Illustration by T-PEKC of JPLegacy

Isla Sorna

Physical CharacteristicsEdit

Length: 23 feet
Height: 13 feet
Weight: 3 tons


Male: A creamy white body, with orange splotches outlined in black and a vivid red crest.
Female and juvenile (both sexes): Same as the male, but the crest is smaller and duller.

Physical CharacteristicsEdit

Plants. Corythosaurus is not picky at all. Batteries of chewing teeth in its jaws make short work of tough fibrous vegetation.

Preferred HabitatEdit

Open plains dotted with several large strands of trees.

Social StructureEdit

Corythosaurus live in herds and often join herds of other hadrosaur dinosaurs such as Parasaurolophus and Anatotitan. These herds often stick close to sauropods such as Brachiosaurus for safety, and the hadrosaurs themselves are often trailed by groups of Gallimimus and Dryosaurus which in turn seek safety amongst the larger animals.


Large, heavy bodied herbivore. Corythosaurus is easily recognized by its laterally-flattened, plate shaped crest. This crest is larger and rounder in males. As well as being used for gender recognition, the crest also helps the Corythosaurus to produce calls different from any other type of duckbill. The sounds a Corythosaurus makes are loud, short, high-pitched cries.

Breeding SeasonEdit

Wet season. Migrates along with Parasaurolophus / Triceratops to Meadow after mating on Game Trail. Lays eggs in colonies at the center of Meadow. Herds leave with their young at end of wet season.


Being a target for many predators, Corythosaurus has very acute senses, especially its eyesight and smell. This hadrosaur species tends to be much bolder in the face of danger than its contemporary and close relative Parasaurolophus, and it is more likely to stand its ground against danger as opposed to running away. A threatened Corythosaurus herd will stand together, making it difficult for the predator to pick out a single individual, and produce ear-splitting honks to try and deter the predator from approaching. A synchronized wall of sound by a group of these duckbills can be very discouraging to a young predator in particular; and many carnivores have learned to associate hunting Corythosaurus with pain after having bad experiences with these noisy herbivores in their youth. If the noise tactic does not work, the herd will move toward the enemy as one, threatening to stampede and intentionally crush the predator or predators with their combined weight. Hunts may be abandoned if the risk of being trampled is too great. Even a lone, cornered Corythosaurus can be a challenge. Its large size and powerful tail and legs can prove to be dangerous weapons against smaller predators, such as Velociraptor. Ironically when mixing with Parasaurolophus herds, Corythosaurus tend to follow the lead of its relatives, and will run alongside the tube-crested hadrosaurs when the herd is under attack.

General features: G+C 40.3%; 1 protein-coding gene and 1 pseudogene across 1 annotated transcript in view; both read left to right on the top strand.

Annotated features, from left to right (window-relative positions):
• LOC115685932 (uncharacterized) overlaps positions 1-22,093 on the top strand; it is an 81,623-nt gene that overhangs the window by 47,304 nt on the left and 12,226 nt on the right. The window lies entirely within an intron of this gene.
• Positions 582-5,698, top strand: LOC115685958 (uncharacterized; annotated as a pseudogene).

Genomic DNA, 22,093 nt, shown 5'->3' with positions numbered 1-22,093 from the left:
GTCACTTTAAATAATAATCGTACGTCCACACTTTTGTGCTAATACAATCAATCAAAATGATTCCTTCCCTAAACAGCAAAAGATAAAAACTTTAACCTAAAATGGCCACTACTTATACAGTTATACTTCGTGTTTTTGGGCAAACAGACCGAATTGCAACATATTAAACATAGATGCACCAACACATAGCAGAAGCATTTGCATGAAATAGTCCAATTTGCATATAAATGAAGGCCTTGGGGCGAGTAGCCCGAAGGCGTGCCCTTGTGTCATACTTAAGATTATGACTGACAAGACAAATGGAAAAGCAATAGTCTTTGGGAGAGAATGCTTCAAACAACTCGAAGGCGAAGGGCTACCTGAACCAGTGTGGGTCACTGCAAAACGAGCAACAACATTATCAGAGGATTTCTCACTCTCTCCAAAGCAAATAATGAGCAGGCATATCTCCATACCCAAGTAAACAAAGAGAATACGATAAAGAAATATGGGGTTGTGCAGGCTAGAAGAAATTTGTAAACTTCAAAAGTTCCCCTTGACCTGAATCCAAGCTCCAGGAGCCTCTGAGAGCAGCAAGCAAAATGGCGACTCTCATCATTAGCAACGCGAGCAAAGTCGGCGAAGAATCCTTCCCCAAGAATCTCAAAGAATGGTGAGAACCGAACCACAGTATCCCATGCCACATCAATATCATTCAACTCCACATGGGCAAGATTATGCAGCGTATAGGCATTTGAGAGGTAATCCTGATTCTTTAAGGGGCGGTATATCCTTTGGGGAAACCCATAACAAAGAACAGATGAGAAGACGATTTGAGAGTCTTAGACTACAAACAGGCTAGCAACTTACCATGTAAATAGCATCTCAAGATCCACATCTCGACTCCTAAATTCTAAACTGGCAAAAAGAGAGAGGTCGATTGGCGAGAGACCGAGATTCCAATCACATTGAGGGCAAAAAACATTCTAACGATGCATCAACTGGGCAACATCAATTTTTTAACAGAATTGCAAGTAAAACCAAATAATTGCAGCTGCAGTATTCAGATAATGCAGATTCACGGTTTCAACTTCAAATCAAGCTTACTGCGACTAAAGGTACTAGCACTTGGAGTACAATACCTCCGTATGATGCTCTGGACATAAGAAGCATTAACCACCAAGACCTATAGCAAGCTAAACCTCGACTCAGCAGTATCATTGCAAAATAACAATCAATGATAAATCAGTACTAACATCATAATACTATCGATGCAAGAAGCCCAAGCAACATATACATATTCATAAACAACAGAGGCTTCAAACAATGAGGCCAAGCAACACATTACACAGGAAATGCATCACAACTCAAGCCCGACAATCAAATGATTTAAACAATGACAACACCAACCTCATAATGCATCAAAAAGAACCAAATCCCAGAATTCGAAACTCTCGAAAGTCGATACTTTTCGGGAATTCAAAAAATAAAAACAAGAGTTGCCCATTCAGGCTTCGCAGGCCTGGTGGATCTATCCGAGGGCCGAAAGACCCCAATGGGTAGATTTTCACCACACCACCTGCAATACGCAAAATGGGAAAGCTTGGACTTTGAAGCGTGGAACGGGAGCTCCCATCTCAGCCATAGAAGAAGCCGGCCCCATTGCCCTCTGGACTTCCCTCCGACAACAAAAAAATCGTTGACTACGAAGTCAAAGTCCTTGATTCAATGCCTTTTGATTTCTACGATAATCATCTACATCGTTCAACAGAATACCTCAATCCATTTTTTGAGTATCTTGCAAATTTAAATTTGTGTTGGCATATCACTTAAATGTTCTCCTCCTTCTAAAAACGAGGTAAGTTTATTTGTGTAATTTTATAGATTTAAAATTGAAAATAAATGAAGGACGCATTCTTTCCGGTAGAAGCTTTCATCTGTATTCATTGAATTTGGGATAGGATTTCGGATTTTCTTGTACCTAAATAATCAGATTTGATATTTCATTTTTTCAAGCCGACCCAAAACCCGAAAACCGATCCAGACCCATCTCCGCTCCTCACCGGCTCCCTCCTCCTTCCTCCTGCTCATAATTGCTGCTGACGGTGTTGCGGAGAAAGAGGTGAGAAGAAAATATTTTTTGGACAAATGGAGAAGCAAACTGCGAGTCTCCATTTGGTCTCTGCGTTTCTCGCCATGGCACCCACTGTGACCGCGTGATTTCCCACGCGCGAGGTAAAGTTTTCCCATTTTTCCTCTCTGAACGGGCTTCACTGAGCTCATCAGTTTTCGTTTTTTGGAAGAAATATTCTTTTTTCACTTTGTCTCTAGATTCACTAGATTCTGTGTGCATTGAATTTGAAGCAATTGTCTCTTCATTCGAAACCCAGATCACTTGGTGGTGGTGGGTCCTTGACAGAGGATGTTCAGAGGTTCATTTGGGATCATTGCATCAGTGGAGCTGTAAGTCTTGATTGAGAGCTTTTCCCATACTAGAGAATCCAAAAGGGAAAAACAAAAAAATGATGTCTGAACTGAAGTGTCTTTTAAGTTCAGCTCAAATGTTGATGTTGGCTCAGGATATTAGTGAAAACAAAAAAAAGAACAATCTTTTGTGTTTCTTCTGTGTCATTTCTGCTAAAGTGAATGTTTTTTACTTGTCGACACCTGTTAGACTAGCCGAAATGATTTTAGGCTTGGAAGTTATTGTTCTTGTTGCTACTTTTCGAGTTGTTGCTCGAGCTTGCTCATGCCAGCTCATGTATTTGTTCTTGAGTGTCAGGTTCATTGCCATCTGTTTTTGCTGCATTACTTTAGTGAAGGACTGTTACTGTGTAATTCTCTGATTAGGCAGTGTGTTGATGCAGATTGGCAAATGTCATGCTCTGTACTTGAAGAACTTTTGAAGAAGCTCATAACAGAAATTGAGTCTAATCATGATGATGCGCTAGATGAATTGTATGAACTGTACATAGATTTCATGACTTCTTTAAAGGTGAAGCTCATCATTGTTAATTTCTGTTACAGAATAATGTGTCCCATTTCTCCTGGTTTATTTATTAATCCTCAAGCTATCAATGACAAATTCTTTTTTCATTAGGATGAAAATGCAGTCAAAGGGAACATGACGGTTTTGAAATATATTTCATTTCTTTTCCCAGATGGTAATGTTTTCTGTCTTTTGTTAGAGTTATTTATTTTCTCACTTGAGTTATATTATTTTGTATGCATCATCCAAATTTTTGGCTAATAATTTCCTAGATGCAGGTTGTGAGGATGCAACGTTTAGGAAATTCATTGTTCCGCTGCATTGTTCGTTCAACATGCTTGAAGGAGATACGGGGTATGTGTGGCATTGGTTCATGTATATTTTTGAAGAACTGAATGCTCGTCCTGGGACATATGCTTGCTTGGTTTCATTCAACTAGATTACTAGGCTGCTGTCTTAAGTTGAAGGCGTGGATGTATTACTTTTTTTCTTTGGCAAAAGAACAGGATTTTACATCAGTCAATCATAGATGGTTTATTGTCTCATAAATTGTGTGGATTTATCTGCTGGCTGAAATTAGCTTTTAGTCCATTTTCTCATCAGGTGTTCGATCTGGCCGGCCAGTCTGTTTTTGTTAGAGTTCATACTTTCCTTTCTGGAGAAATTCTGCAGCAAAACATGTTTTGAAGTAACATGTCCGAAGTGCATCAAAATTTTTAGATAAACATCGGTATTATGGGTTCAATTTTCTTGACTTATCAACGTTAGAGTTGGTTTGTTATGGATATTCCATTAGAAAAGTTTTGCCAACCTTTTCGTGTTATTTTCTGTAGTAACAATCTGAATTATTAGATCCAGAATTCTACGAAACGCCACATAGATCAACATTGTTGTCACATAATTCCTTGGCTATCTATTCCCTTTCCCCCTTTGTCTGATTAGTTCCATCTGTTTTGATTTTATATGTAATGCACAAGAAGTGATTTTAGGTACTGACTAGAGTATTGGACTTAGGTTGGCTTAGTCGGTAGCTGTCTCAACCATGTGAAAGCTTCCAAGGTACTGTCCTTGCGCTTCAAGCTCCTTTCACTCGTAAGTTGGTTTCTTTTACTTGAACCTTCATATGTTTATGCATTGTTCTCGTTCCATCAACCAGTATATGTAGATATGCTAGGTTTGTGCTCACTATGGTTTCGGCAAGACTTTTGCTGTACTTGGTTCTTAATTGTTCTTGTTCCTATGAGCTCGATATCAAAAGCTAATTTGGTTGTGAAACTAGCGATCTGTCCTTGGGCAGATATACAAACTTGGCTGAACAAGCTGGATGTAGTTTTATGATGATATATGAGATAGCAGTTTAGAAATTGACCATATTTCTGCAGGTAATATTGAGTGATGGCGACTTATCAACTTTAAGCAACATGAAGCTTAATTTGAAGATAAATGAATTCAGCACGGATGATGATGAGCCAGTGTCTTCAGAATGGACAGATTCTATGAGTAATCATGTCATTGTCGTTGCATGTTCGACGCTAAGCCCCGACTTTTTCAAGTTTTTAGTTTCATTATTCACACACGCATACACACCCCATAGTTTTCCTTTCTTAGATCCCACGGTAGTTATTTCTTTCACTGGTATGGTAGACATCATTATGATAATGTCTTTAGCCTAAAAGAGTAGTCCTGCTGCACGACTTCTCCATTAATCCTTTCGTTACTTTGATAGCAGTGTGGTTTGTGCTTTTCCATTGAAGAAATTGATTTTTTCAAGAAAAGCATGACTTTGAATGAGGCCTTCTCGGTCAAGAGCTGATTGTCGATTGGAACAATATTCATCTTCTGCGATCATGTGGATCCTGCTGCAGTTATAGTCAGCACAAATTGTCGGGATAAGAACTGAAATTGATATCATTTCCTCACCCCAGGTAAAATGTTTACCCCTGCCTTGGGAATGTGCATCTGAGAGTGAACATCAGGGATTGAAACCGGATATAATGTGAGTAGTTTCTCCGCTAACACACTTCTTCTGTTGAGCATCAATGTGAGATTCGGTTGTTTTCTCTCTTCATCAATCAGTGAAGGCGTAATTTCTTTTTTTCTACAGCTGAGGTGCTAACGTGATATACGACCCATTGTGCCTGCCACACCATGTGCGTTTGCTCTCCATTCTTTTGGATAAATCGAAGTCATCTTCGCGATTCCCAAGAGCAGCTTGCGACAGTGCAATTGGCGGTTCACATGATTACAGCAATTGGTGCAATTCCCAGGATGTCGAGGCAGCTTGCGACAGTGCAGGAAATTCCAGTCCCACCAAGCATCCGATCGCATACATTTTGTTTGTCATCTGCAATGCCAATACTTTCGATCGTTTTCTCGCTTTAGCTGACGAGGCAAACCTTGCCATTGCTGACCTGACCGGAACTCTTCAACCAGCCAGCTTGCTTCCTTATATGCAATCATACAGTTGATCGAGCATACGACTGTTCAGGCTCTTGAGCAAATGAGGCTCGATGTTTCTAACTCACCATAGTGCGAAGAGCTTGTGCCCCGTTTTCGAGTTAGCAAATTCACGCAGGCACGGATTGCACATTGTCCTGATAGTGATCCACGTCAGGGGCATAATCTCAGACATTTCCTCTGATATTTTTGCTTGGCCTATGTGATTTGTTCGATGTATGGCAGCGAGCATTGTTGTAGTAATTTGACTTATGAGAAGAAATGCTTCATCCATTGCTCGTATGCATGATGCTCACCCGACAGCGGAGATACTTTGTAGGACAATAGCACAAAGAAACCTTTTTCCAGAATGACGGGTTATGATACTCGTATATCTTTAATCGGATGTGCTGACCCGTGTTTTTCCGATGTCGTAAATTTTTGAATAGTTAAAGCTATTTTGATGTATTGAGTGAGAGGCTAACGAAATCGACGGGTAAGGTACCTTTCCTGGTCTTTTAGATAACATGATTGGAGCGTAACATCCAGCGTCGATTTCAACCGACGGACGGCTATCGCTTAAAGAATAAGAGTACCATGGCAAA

Corythosaurus breeding season coincides with the breeding season of Parasaurolophus, and it is during this time when the two species are more likely to form mixed herds. Corythosaurus females are known to incite males to display or to fight one another, using calls and body language. When a strange male approaches a female Corythosaurus, she will alternate between interest and disinterest and purposely look towards the other males of the herd. The male will be prompted to challenge these other males, hoping to gain the female's favor. Males fight using loud vocalizations and bodily shoving matches, and this allows the female to observe the males' performance and to evaluate them as potential mates. Generally, females prefer the biggest, strongest males with the largest crests and produce the loudest sounds. After the mating, the Corythosaurus and Parasaurolophus herds will migrate to the Meadow to lay their eggs. Their nests are colonial, with mounds being set close together to allow room for the adults to move in between. The eggs are incubated with vegetation, and the juveniles are brought food and protected by their parents until they are able to leave the nests and travel with the adults.

Although it usually grazes on all fours, Corythosaurus often raises up onto its hind legs in order to run; to observe its surroundings or to reach up to browse from the lower levels of trees. Like Parasaurolophus, Corythosaurus display latrine behavior; with entire herds preferring to expel their waste together at a designated location - usually an area of dense forest.


Page Illustration by T-PEKC LtL Isla Sorna Field Guide


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